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Ice Hockey Injury Awareness and Prevention

By Brian Rog and Katie Christopherson, ATC for ATI Physical Therapy

Ice Hockey Injury Awareness and Prevention from ATI Physical Therapy

Behind any sport’s glory lies a complex algorithm so delicate that even the slightest miscalculation in training or performance can cut a practice, game or season short. High-intensity, year-long sports like ice hockey, adhere to a very complex set of rules due to the on-ice demands and endless fitness requisites. In keeping up with these standards, as a player, coach or parent, it’s important to be educated on gear safety, strength & conditioning, skating technique and return to play rehab protocols.

With the help of ATI Physical Therapy athletic trainer and seasoned hockey player, Katie Christopherson, we’ll take an inside look into common hockey injuries, injury prevention tips and stretching recommendations to help you relish the game and all its glory. Adding to this, our friends at ProStockHockey supplied us with an insightful upper body injury infographic , which underscores the importance of choosing the right equipment.

What are the more common hockey injuries treated in the clinics?

When it comes to hockey injuries, regardless of age and skill level, we commonly see injuries to the head, shoulders, hips, knees, feet, and ankles. Injuries linked to the body parts mentioned above can be assessed and rehabbed in a physical therapy clinic. Head injuries are an exception to this as most rehab clinics are not staffed with head injury specialists. However, at select ATI locations, we have specialists credentialed to treat head injuries and their accompanying hindrances.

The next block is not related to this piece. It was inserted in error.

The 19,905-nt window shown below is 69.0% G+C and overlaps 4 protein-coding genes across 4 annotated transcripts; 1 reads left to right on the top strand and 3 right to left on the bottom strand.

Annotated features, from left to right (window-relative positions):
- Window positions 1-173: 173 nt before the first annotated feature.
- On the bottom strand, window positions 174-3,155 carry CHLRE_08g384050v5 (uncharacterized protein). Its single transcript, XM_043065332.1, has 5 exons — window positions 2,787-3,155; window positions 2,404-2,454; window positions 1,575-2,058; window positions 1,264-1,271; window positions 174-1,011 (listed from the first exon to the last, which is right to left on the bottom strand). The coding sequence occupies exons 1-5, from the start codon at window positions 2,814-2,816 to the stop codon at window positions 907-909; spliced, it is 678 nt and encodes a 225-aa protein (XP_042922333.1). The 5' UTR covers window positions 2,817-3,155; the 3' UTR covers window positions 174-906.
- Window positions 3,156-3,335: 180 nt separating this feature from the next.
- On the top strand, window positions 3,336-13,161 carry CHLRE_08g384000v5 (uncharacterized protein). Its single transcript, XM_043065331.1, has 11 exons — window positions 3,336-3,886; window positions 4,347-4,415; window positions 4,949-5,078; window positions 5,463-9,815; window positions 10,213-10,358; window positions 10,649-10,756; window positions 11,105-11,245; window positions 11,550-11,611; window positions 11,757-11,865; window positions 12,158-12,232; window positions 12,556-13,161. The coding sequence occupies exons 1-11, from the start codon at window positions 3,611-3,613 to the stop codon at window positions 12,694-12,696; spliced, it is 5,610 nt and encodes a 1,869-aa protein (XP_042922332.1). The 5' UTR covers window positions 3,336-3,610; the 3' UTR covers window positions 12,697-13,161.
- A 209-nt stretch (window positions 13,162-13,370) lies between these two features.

Within the sport, hockey injuries are traditionally classified as either chronic (overuse) or acute (more traumatic). So when you hear of a player suffering ‘an acute concussion’, you’ll know the level of injury the athlete is dealing with. Looking deeper into these common hockey injuries, here’s a breakdown of the top-4 and their contributors:

Shoulder injuries

It is common to find rotator cuff and glenohumeral (ball and socket joint) injuries being treated in clinics.  The rotator cuff is a group of stabilizing muscles that are frequently used with stick handling in hockey.  Shoulder dislocations and AC joint sprains are common due to checking in hockey as well and require physical therapy to correct.

Hip injuries

In the hip, you will find a lot of groin muscle strains due to a misstep in skating or getting caught up in the boards or another person’s leg or stick.

Knee injuries

In the knee, our clinics more commonly see MCL sprains and/or meniscus tears, which result from twisting of the knee or direct impact to the outer side of the knee.

Head injuries

Given the full-contact nature of hockey, it’s no surprise we see a steady stream of head injuries such as concussions. Head injuries can have very serious consequences and require immediate medical attention, so don’t ignore the warning signs.

How can a hockey player lessen the risk of injury? 

To help lessen the risk of injury, a player must undergo proper training, wear sized-appropriate protective gear, and follow proper rehab protocols when returning from an injury.  Before tackling this checklist, it’s important to know that roles will vary according to a player’s position on the ice, whether it be a forward, defensemen or goalie.  These roles vary by position, so following position-designated strengthening, skating technique, gear, and return-to-play rehab protocols will help you better adapt to role-specific scenarios.